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    A man walks inside a conference room used for meetings between military commanders of China and India, at the Indian side of the Indo-China border at Bumla, in the northeastern Indian state of Arunachal Pradesh, November 11, 2009

    Indo-China Trade Set to Surge With Eased Restrictions at Nathu La Mountain Pass

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    Nathu La is the shortest land route for trade between India and China. For the past three years, Indian traders had been asking the government to increase the number of traders and vehicles allowed to cross the border each day. Last year, the border stand-off at Doklam resulted in a 90% drop in bilateral trade via this route.

    New Delhi (Sputnik): Indo-China trade via the Nathu La Mountain pass in India's East Sikkim resumed this week on Monday after the Indian government approved the traders' association's demand of increasing the cap on the number of traders allowed to cross the border in a day.  

    READ MORE: Indians Resume Kailash-Manasarovar Pilgrimage Through Nathu La Pass

    "We have resumed the trade activities from Monday. We also informed authorities about other major issues that the road near Nathu La is blocked by snowfall which delays our commercial activities by almost 15 days in May every year. The Chinese make arrangements in advance. The Indian side too needs to follow suit," S.T. Bhutia, president of the Nathu La Border Traders' Welfare Association, told Sputnik.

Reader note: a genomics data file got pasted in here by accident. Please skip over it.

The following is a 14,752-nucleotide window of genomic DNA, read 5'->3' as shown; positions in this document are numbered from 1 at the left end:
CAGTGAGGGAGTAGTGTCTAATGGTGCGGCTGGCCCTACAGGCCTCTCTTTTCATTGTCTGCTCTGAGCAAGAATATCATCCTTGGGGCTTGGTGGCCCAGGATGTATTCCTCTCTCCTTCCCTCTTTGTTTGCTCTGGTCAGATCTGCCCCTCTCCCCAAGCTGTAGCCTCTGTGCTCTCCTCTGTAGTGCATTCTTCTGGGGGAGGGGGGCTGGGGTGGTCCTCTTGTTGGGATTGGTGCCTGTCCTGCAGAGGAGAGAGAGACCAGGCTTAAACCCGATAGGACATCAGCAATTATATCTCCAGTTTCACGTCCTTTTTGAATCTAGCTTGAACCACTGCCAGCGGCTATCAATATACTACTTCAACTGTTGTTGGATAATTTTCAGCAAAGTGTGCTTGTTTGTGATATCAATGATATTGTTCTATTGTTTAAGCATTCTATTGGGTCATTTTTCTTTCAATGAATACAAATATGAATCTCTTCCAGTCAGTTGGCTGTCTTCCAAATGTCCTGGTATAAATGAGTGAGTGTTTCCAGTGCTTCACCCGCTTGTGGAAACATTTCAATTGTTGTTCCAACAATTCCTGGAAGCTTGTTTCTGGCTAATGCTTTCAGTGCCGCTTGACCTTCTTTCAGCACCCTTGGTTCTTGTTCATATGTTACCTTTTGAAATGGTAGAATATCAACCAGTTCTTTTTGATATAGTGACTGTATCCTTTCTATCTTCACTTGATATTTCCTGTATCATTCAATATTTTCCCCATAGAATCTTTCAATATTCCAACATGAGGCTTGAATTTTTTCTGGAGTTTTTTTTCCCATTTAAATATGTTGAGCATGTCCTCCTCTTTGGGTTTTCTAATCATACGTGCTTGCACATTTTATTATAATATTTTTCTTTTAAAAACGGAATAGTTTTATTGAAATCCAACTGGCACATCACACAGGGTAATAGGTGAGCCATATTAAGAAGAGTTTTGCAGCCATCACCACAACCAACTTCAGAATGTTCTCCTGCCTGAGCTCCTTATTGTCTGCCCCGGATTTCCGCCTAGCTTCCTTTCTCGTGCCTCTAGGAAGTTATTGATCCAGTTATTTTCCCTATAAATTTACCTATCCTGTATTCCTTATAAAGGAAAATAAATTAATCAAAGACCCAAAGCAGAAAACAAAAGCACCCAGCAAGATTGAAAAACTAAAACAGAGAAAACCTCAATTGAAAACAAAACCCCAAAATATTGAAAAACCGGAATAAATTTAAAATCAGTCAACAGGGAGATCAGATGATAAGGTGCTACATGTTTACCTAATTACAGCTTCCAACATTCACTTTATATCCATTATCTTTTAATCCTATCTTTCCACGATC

The decision to increase the number of traders was taken in a meeting attended by officials of the local administration of East Sikkim, Indo-Tibetan Border Police, the customs and immigration departments and the Sherathang trade mart police in Gangtok, the capital of Sikkim.

    The Indo-China Border Traders Joint Committee had stopped trading on the route, demanding that the number of traders allowed entering the Tibetan Autonomous Region (TAR) in China every trading day should be increased from 40 to at least a hundred.

    Traders have also been demanding an increase in the number of vehicles permitted to enter TAR from the current 60 to at least a hundred. The joint committee has also demanded that the cap on the amount of money each trader is allowed to trade should be increased from INR 2 lakh ($2,845) to INR 10 lakh (around $14,230). However, these demands have not been accommodated in the latest order.

    READ MORE: India Changing Attitude Toward China, Stops to Look Back at US — Analyst

    Nathu La witnesses heavy cross-border trade and transactions every year between May and November, the winter months being a period of lull due to snowfall. The value of exports from India to China in 2016 was $9.5 million which fell to $1.1 million in 2017, while import was at $2.9 million in 2016 and stood at just $0.18 million in 2017.

    India exports more because 36 articles are allowed to be exported from the country while only 20 articles can be imported.

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    trade restrictions, commercial interests, bilateral trade, snowfall, dialogue, India, China
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